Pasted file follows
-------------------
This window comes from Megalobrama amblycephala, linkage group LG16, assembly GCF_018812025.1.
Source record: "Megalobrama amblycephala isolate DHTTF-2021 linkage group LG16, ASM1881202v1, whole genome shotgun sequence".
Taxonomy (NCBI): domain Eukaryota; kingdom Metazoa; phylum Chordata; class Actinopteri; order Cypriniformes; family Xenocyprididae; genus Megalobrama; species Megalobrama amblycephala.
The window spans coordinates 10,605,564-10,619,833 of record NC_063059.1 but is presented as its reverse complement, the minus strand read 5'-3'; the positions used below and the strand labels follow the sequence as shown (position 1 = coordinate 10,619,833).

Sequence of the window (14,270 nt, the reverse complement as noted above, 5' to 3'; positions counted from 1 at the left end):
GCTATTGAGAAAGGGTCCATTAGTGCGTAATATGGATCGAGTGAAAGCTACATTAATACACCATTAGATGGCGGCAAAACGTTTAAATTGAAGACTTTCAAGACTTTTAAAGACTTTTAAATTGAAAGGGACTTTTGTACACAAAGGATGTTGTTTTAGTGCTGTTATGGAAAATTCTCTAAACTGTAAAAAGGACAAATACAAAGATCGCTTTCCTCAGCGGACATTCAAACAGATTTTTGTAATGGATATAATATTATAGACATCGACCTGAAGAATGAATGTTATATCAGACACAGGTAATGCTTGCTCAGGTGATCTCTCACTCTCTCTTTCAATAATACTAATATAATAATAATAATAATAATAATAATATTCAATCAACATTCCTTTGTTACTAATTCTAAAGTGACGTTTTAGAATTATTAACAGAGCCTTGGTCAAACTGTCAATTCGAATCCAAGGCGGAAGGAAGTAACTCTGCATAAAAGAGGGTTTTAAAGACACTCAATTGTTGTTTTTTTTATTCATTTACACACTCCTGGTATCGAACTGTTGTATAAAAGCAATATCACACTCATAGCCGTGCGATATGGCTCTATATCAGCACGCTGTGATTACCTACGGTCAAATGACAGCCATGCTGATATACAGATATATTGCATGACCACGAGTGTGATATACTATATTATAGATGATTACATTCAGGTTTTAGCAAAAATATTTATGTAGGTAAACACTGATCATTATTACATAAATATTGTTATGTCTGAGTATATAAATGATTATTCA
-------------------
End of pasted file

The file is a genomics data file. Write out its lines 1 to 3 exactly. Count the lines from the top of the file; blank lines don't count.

This window comes from Megalobrama amblycephala, linkage group LG16, assembly GCF_018812025.1.
Source record: "Megalobrama amblycephala isolate DHTTF-2021 linkage group LG16, ASM1881202v1, whole genome shotgun sequence".
Taxonomy (NCBI): domain Eukaryota; kingdom Metazoa; phylum Chordata; class Actinopteri; order Cypriniformes; family Xenocyprididae; genus Megalobrama; species Megalobrama amblycephala.